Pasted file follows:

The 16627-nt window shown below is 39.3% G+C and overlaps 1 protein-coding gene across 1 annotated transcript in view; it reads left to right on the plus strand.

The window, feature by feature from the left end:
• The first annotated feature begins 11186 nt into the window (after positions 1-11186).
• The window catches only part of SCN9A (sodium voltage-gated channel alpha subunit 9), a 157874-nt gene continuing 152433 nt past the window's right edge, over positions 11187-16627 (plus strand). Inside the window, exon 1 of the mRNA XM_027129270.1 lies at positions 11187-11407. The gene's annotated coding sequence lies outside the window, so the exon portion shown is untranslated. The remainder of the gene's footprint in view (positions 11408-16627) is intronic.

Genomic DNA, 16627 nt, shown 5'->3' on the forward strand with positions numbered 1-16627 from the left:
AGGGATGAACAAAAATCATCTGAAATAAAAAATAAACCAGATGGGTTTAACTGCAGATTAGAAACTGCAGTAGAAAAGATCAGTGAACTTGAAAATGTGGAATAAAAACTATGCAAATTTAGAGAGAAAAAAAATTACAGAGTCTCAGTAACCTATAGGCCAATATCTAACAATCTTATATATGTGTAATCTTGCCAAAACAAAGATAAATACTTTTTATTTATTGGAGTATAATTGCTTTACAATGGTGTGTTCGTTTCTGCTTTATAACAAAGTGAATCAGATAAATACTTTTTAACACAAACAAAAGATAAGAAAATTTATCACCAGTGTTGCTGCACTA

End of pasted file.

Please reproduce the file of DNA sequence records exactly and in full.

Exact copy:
The 16627-nt window shown below is 39.3% G+C and overlaps 1 protein-coding gene across 1 annotated transcript in view; it reads left to right on the plus strand.

The window, feature by feature from the left end:
• The first annotated feature begins 11186 nt into the window (after positions 1-11186).
• The window catches only part of SCN9A (sodium voltage-gated channel alpha subunit 9), a 157874-nt gene continuing 152433 nt past the window's right edge, over positions 11187-16627 (plus strand). Inside the window, exon 1 of the mRNA XM_027129270.1 lies at positions 11187-11407. The gene's annotated coding sequence lies outside the window, so the exon portion shown is untranslated. The remainder of the gene's footprint in view (positions 11408-16627) is intronic.

Genomic DNA, 16627 nt, shown 5'->3' on the forward strand with positions numbered 1-16627 from the left:
AGGGATGAACAAAAATCATCTGAAATAAAAAATAAACCAGATGGGTTTAACTGCAGATTAGAAACTGCAGTAGAAAAGATCAGTGAACTTGAAAATGTGGAATAAAAACTATGCAAATTTAGAGAGAAAAAAAATTACAGAGTCTCAGTAACCTATAGGCCAATATCTAACAATCTTATATATGTGTAATCTTGCCAAAACAAAGATAAATACTTTTTATTTATTGGAGTATAATTGCTTTACAATGGTGTGTTCGTTTCTGCTTTATAACAAAGTGAATCAGATAAATACTTTTTAACACAAACAAAAGATAAGAAAATTTATCACCAGTGTTGCTGCACTA